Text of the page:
WASHINGTON – It was a day of epic proportions for the
Navy civilian scientists and engineers who are developing a new “EPIC” engine
Naval Sea System Command (NAVSEA) leadership – NAVSEA
Commander Vice Adm. William Hilarides and NAVSEA Executive Director Bill
Deligne – believe in its potential to transform the Navy surface and undersea
That’s why they presented the 2016 NAVSEA Commander’s
Innovation Award to the team of engineers for their work on the breakthrough
technology at a Washington Navy Yard ceremony held April 26.
Hilarides and his predecessors annually honor NAVSEA
innovators with the Commanders Award for Innovation that challenges assumptions
and requirements while eliminating the bureaucratic processes preventing great
ideas from being implemented.
The team developing the Extreme Power Internal
Combustion (EPIC) engine overcame the assumptions, obstacles and bureaucracy to
turn an idea into a patented engine technology designed to transform vehicle
and equipment operations throughout the U.S. Navy in the not so distant future.
“Our team has the initiative, drive, creativity,
ingenuity, and experience to bring this game-changing, mission transformational
technology to reality,” said Greg Buchanan, the inventor of EPIC. “Combined with the rapid prototyping,
additive manufacturing, and innovation design capabilities of the collaborating
warfare centers, we will bring this engine’s decisive advantage to the
Buchanan and one of the EPIC developers, Vince Vendetti
– both Naval Surface Warfare Center Dahlgren Division (NSWCDD) engineers – were
also recognized for the innovation at the NSWCDD annual honor awards ceremony,
“We were shocked and excited to learn of the award,”
said Buchanan, who collaborates on EPIC with his team of engineers and
scientists from NSWC Panama City; NSWC Philadelphia; Office of Naval Research
Expeditionary Maneuver Warfare and Combating Terrorism Department; and NSWCDD
in Dahlgren Va., which includes Combat Direction Systems Activity, Dam Neck in
“To us, innovation is our way of doing business for the
Navy,” said Buchanan. “If we are to stay ahead of the designs of our enemies,
we can’t worry about what can’t be done and collaborate to figure out ways to
get it done. Our enemies are nimble and
unconventional – we must be also.”
EPIC began when Buchanan pondered a pressing question:
How does the U.S. Navy and Marine Corps outmaneuver future rivals in amphibious
operations and assault missions?
There are points that must be considered before
answering the question.
For starters, modern assault missions are increasingly
complex. An armored vehicle must be effective in combat under increasing enemy
fire power, while maintaining maneuverability and range. Abram tank designers
tried to overcome this challenge via a turbo-shaft engine, however, the
turbine’s fuel consumption limits the effectiveness of that solution.
Secondly, the next generation amphibious assault vehicle
– faced with the need to float and traverse miles of rough seas – must overcome
difficult challenges at sea. The expeditionary fighting vehicle attempted to
meet these challenges using a heavy diesel engine, with limited success.
Buchanan’s solution: Develop a high-power, low-weight,
compact, stealthy, and fuel efficient power plant that enables a transformation
of the amphibious assault mission.
“An amphibious combat vehicle featuring the efficient,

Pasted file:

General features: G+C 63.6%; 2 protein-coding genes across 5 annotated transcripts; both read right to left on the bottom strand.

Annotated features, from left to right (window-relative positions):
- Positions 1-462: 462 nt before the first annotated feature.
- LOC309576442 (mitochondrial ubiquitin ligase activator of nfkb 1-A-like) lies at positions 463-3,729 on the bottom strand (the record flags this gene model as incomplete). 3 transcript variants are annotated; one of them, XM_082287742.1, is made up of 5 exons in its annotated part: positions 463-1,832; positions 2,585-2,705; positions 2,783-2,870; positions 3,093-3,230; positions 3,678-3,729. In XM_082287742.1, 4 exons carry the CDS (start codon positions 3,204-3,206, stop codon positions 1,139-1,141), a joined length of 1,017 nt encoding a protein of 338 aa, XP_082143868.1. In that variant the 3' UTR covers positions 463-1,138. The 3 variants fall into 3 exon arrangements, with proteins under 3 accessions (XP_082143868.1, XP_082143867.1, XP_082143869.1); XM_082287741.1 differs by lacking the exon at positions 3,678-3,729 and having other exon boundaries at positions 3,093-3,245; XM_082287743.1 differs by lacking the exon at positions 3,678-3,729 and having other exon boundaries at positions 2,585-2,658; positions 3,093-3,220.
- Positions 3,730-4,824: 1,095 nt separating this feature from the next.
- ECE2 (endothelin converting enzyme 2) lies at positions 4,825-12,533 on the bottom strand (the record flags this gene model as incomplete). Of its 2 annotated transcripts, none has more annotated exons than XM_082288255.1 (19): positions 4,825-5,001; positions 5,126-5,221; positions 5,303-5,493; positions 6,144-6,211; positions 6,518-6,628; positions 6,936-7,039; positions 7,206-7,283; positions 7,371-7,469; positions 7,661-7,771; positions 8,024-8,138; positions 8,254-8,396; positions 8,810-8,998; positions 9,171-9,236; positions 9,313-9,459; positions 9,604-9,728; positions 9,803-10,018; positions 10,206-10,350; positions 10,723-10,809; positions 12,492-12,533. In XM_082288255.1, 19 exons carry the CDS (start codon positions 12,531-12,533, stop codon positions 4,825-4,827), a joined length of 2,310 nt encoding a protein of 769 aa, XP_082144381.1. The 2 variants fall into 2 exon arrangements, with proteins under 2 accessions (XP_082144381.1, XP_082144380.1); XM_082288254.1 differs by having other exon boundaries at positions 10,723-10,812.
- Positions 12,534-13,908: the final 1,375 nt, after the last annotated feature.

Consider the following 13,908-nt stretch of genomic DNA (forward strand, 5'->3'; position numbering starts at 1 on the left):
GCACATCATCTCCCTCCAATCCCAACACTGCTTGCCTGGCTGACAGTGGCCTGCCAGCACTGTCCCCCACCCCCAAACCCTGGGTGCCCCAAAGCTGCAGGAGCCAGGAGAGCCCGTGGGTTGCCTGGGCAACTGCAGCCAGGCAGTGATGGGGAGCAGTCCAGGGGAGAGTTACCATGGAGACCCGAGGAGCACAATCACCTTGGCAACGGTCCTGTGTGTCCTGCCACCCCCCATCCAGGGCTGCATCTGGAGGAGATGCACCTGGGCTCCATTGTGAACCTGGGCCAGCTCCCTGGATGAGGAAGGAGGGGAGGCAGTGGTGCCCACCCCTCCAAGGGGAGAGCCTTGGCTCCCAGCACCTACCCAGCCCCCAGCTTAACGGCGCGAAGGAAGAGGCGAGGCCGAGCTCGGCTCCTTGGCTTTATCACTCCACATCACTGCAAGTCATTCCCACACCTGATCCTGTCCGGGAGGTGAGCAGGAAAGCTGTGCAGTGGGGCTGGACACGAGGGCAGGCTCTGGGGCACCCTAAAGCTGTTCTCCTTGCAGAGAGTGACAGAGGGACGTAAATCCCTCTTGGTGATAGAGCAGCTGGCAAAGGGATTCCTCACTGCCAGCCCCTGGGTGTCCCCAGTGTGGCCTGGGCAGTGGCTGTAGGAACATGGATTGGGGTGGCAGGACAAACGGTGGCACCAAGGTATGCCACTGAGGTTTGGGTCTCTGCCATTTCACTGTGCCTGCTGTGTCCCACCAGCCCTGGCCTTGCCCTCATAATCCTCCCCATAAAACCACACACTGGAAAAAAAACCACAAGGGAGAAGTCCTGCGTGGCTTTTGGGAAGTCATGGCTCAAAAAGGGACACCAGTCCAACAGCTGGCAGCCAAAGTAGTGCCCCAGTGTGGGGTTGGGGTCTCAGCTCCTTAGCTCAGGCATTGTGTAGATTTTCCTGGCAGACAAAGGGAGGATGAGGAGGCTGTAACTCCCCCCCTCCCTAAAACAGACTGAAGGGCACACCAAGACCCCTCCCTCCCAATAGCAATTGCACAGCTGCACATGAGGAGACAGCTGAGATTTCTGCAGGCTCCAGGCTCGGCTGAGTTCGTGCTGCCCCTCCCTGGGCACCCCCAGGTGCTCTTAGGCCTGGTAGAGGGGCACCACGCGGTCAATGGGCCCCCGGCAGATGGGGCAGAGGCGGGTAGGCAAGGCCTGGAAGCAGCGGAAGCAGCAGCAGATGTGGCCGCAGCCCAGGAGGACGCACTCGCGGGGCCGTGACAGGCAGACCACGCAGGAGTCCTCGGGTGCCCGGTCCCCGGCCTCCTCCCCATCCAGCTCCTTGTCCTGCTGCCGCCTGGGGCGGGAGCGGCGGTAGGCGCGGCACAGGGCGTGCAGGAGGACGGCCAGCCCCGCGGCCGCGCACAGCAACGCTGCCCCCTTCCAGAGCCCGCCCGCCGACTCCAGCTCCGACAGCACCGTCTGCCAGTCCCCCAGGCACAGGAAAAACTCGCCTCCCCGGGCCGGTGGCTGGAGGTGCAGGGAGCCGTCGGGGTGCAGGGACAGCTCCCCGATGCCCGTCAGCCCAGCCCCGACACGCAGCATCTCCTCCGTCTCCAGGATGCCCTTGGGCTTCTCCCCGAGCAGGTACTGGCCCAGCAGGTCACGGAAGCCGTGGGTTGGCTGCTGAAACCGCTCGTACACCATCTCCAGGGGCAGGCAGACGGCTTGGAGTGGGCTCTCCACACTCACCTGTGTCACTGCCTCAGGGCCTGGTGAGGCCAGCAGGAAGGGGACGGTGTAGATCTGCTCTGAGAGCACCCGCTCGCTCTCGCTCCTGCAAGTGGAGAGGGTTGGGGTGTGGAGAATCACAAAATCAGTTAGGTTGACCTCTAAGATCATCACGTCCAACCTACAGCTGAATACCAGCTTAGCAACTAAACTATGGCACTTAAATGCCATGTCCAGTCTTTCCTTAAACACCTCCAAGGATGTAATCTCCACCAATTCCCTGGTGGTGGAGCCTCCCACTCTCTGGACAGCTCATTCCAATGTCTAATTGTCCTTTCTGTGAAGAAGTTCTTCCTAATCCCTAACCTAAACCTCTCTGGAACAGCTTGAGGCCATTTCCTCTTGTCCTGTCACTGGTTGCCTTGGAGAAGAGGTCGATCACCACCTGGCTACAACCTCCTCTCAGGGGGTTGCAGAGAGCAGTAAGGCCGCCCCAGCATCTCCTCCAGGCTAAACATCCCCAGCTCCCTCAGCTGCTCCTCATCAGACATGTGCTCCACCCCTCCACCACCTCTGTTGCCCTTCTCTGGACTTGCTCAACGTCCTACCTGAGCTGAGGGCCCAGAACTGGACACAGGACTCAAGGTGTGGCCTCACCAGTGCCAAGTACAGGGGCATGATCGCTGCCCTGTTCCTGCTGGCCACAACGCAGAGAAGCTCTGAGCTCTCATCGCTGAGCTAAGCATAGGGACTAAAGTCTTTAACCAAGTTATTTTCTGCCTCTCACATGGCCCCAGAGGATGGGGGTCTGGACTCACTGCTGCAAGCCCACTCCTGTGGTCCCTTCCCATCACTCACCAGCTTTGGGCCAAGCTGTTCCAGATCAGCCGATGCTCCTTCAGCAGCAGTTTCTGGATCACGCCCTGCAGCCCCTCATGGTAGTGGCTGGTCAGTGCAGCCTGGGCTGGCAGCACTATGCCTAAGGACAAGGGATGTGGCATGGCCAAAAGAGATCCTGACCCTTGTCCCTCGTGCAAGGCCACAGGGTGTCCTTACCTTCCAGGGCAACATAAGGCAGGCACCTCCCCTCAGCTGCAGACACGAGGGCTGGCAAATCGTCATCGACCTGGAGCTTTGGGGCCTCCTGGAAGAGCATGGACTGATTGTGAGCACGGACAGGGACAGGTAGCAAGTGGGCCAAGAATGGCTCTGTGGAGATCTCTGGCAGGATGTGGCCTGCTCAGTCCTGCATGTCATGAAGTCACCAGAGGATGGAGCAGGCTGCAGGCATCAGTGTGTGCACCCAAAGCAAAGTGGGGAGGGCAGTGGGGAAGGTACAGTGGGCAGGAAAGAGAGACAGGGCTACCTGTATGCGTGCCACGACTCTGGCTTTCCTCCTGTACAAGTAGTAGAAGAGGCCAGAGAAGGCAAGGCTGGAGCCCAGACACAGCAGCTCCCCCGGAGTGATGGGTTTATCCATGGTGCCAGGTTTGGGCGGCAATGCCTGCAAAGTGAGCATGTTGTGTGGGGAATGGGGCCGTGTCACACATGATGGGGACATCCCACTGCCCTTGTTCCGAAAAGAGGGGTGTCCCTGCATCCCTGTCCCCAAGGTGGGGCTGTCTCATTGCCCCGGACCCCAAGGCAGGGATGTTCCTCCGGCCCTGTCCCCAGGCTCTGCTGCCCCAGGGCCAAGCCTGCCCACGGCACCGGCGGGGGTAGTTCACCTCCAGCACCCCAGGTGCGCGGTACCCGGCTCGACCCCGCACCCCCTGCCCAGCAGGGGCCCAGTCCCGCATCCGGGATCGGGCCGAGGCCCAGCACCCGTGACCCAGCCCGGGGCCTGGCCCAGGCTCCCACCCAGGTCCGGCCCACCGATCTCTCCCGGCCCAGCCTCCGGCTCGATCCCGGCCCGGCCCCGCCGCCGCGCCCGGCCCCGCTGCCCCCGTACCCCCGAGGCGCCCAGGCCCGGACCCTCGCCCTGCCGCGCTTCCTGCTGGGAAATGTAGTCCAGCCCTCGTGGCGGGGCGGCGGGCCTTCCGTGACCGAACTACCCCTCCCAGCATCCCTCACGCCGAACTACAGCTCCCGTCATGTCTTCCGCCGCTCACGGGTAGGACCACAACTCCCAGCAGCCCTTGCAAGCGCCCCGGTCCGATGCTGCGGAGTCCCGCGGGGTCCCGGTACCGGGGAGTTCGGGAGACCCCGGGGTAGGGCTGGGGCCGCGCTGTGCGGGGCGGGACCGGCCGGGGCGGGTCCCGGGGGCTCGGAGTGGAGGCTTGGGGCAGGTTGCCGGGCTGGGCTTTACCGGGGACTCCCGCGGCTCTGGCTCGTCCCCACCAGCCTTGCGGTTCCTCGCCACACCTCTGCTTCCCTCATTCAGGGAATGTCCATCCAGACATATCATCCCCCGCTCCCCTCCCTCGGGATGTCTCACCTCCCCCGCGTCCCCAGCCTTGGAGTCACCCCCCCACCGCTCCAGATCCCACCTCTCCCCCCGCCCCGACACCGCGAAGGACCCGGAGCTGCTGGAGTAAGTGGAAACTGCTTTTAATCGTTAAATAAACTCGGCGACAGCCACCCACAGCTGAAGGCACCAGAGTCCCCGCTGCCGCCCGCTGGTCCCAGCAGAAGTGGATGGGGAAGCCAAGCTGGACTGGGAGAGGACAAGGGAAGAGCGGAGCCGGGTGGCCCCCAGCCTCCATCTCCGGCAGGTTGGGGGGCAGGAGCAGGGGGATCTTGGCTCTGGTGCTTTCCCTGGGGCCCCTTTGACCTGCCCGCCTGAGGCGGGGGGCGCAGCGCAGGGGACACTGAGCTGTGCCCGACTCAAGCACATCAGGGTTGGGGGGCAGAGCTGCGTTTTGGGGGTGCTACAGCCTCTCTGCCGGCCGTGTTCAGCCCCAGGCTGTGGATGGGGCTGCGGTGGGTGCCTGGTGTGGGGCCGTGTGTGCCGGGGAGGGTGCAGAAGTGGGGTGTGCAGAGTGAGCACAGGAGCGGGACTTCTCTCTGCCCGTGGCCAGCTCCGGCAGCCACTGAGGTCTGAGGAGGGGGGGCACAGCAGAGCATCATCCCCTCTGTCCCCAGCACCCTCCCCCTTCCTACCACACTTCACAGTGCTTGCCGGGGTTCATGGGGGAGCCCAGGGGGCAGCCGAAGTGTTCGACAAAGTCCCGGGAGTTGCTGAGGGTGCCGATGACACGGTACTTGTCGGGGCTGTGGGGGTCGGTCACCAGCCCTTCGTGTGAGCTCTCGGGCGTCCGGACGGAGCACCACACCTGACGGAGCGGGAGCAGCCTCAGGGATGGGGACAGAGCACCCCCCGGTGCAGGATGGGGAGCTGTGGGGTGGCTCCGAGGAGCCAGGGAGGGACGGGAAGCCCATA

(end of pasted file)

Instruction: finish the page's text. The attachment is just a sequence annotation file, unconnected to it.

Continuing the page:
high-power EPIC engine would meet all challenges and outmaneuver future rivals
to truly transform amphibious assault missions,” Vendetti explained in a Naval
Innovative Science and Engineering White Paper.
EPIC enables the outmaneuvering by increasing agility
with acceleration, speed, payload, climb, and muscle, expanding operations with
range, endurance, and logistics to provide a mission transformation for
amphibious combat vehicle amphibious operations.
“The EPIC engine will power heavily armored amphibious
combat vehicles to shore at high speed in minimal time from the increased
standoff distances of U.S. Navy’s amphibious ships,” Vendetti projected. “Once
ashore, the engine drives the amphibious combat vehicle far inland, conserving
fuel by using only the cylinders necessary to optimize combat
effectiveness. The engine’s reduced
weight, size, and fuel requirements afford the amphibious craft increased
maneuverability and payload to battle through the complexities of future
Moreover, the EPIC engine would fill the current power
gap by producing high power and torque in a small, lightweight, and fuel
efficient package. Preliminary calculations indicate the EPIC cycle engine
could produce a power-to-weight ratio exceeding that of conventional diesel
engines by a factor of 10 and turbo-shaft engines by a factor of two.
“The EPIC engine will accomplish its high power density
with low emission temperatures and volume of emissions to improve stealth,”
Buchanan stated. “The engine will provide excellent power variation, along with
cylinder selection and low fuel consumption. With the ability to stack rotors,
its scalable-cylindrical shape, and built-in hybrid electric power or fluid
pumping capability, the EPIC engine can be tailored for a variety of
applications within the amphibious combat vehicle system.”
This early development work is aligned with NSWCDD’s
core thrust to design, develop, test, and evaluate technology for integration
into Navy and expeditionary warfighting platforms. EPIC also aligns with the
command’s electric weapons thrust to provide high electrical power generation
in a greatly reduced form factor to power electric weapons.
“Building on NSWC Dahlgren’s history of successful U.S. Marine
Corps vehicle integration work, Dahlgren could enable the amphibious combat
vehicle program to achieve its challenging power goals, highlight its
development skills, and promote its expertise in additive manufacturing,” said